Whether you are looking for a new hobby,  seeking to learn more about what button collecting is about, or don’t know what to do with a collection you’ve inherited – below you will find some of the topics core to what you will learn about as a WSBS community member.  Note, these are just a few ‘tidbits’ of what WSBS has to offer – you will learn so much more, the more involved you become as a WSBS member, with exclusive online access to our archives, clubs, resources and shows!  Poke around a bit – if you like what you see – JOIN NOW!


Buttons are far more than just utilitarian fasteners to keep clothing secured! Having started out centuries ago as decorative adornments for royalty and aristocrats, it wasn’t until the 13th century when buttonholes first appeared that it became one of the hardest working accessories of modern fashion. Collectible buttons, usually beautiful … wonderful … works of art that are a thrill to discover – even the ugly buttons and the “what-the-heck-were-they-thinking” buttons – make for a fun, affordable and accessible hobby!

And that is the point of button collecting – to enjoy these fascinating little objects that set us on our quest to unravel their stories of who wore them, why the design or type of material, or what kind of garment was it for/for what occasion or purpose? 

As you progress with button collecting as a hobby, many joys will be yours. To name but a few: (1) the pleasure (dare we say ‘therapeutic mental wellness’) of unearthing these bits of art and history, discovering the many unique materials and workmanship thereof; (2) the satisfaction you get in preparing cards or “trays” of different types; (3) the fellowship (oohs and ahhs and laughs included) and knowledge gained by connecting with other enthusiasts; (4) the actual education you absorb from studying and diving deeper into topical attributes; and (5) the rush you get hunting for, sorting through and displaying them (at home or at a show.) You will find the possible reasons to unleash your inner buttonista are endless!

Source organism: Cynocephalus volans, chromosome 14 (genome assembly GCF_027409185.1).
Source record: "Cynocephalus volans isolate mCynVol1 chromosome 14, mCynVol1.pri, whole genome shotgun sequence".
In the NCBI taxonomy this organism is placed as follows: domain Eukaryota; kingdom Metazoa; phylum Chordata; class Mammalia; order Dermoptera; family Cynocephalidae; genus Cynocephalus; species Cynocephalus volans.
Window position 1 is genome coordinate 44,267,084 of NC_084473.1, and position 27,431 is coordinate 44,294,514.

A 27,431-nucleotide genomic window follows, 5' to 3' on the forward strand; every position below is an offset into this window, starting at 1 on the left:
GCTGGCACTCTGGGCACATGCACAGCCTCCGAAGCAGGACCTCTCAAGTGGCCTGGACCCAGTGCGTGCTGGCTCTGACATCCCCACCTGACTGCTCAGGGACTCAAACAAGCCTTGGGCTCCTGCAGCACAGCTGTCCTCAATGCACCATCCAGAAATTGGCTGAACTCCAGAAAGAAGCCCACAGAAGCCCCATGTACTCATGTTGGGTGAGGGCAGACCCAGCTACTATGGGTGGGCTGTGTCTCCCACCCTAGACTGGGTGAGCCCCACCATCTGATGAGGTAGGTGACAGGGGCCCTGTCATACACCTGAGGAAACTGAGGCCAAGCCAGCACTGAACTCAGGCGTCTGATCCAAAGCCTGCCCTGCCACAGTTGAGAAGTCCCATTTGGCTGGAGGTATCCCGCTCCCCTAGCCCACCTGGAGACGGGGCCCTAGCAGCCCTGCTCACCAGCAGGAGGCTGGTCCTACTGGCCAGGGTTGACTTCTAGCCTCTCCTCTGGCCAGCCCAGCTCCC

Ah yes, button collecting can enrich our lives… by creating new connections…by leading us down various hobby trails (from ancestry to multi-media crafting, or exploring cultural traditions, symbolic/global influences and even politics)…or perhaps simply by reminiscing over a tin of old buttons passed from one generation to the next.


One of the better resources available about caring for buttons comes from our very own WSBS member (and button dealer) Lisa Schulz (shown here with her husband, Al.) You can find the complete printable file in our Member Access area, but here’s a summary of what’s included:

  • Before cleaning your buttons you will need to know what materials the buttons are made of (see below for Button ID/Materials) and have a knowledge of their construction and makeup, because the various materials are treated differently.
  • Lisa offers which tools and supplies she’s used successfully, and would recommend keeping on hand, from polishing cloths and brushes to rotary tools and vibrating tumblers.
  • Lisa’s guide provides cautions and tips for cleaning over 20 different types of materials, storing buttons and removing musty odors/odd smells when possible.
button collecting tools including a National Button Society Blue Book, wire brush, polishing cloth, mounting wire, caliper, hot needle, magnifying glass or loupe

BUTTON CLASSIFICATION – WSBS recommends following the National Button Society (NBS) “Blue Book”